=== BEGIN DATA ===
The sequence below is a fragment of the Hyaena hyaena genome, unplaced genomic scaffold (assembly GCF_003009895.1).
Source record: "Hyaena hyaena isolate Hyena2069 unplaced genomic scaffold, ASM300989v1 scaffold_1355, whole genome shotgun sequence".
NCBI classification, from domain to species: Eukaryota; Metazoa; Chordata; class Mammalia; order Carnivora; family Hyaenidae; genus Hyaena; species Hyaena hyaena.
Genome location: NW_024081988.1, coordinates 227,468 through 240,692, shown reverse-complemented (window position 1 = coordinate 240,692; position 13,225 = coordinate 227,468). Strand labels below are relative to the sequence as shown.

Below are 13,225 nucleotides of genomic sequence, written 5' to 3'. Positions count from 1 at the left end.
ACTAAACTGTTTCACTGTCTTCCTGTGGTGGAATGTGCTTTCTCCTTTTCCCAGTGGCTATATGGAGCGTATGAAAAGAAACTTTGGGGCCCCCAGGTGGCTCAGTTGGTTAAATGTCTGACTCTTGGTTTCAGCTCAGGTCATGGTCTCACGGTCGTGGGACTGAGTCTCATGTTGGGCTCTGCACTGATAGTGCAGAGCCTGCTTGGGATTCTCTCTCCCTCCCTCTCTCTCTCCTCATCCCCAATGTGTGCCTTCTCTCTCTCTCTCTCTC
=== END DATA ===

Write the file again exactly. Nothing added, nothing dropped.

The sequence below is a fragment of the Hyaena hyaena genome, unplaced genomic scaffold (assembly GCF_003009895.1).
Source record: "Hyaena hyaena isolate Hyena2069 unplaced genomic scaffold, ASM300989v1 scaffold_1355, whole genome shotgun sequence".
NCBI classification, from domain to species: Eukaryota; Metazoa; Chordata; class Mammalia; order Carnivora; family Hyaenidae; genus Hyaena; species Hyaena hyaena.
Genome location: NW_024081988.1, coordinates 227,468 through 240,692, shown reverse-complemented (window position 1 = coordinate 240,692; position 13,225 = coordinate 227,468). Strand labels below are relative to the sequence as shown.

Below are 13,225 nucleotides of genomic sequence, written 5' to 3'. Positions count from 1 at the left end.
ACTAAACTGTTTCACTGTCTTCCTGTGGTGGAATGTGCTTTCTCCTTTTCCCAGTGGCTATATGGAGCGTATGAAAAGAAACTTTGGGGCCCCCAGGTGGCTCAGTTGGTTAAATGTCTGACTCTTGGTTTCAGCTCAGGTCATGGTCTCACGGTCGTGGGACTGAGTCTCATGTTGGGCTCTGCACTGATAGTGCAGAGCCTGCTTGGGATTCTCTCTCCCTCCCTCTCTCTCTCCTCATCCCCAATGTGTGCCTTCTCTCTCTCTCTCTCTC